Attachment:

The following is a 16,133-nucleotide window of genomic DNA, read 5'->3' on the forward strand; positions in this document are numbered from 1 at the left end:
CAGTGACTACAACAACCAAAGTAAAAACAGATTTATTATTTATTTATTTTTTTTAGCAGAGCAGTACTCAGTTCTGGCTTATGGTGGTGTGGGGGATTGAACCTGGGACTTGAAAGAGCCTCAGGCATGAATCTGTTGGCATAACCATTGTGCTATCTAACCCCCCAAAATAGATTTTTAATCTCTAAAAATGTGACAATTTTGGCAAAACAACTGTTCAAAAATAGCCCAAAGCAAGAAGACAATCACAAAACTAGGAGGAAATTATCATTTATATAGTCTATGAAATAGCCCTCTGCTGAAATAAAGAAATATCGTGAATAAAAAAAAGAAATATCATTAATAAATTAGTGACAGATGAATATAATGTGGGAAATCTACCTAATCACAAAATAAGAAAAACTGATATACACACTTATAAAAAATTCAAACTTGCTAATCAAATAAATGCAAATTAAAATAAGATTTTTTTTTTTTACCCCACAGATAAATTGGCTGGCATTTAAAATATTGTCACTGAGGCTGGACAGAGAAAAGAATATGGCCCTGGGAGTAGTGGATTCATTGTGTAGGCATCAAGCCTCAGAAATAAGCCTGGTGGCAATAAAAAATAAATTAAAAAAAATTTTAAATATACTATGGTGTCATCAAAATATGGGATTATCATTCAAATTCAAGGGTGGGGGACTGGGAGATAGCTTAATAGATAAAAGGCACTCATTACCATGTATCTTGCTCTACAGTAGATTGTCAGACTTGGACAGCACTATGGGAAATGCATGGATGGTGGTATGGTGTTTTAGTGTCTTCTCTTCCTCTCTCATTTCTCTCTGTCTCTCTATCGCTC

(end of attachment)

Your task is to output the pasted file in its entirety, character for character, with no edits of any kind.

The following is a 16,133-nucleotide window of genomic DNA, read 5'->3' on the forward strand; positions in this document are numbered from 1 at the left end:
CAGTGACTACAACAACCAAAGTAAAAACAGATTTATTATTTATTTATTTTTTTTAGCAGAGCAGTACTCAGTTCTGGCTTATGGTGGTGTGGGGGATTGAACCTGGGACTTGAAAGAGCCTCAGGCATGAATCTGTTGGCATAACCATTGTGCTATCTAACCCCCCAAAATAGATTTTTAATCTCTAAAAATGTGACAATTTTGGCAAAACAACTGTTCAAAAATAGCCCAAAGCAAGAAGACAATCACAAAACTAGGAGGAAATTATCATTTATATAGTCTATGAAATAGCCCTCTGCTGAAATAAAGAAATATCGTGAATAAAAAAAAGAAATATCATTAATAAATTAGTGACAGATGAATATAATGTGGGAAATCTACCTAATCACAAAATAAGAAAAACTGATATACACACTTATAAAAAATTCAAACTTGCTAATCAAATAAATGCAAATTAAAATAAGATTTTTTTTTTTTACCCCACAGATAAATTGGCTGGCATTTAAAATATTGTCACTGAGGCTGGACAGAGAAAAGAATATGGCCCTGGGAGTAGTGGATTCATTGTGTAGGCATCAAGCCTCAGAAATAAGCCTGGTGGCAATAAAAAATAAATTAAAAAAAATTTTAAATATACTATGGTGTCATCAAAATATGGGATTATCATTCAAATTCAAGGGTGGGGGACTGGGAGATAGCTTAATAGATAAAAGGCACTCATTACCATGTATCTTGCTCTACAGTAGATTGTCAGACTTGGACAGCACTATGGGAAATGCATGGATGGTGGTATGGTGTTTTAGTGTCTTCTCTTCCTCTCTCATTTCTCTCTGTCTCTCTATCGCTC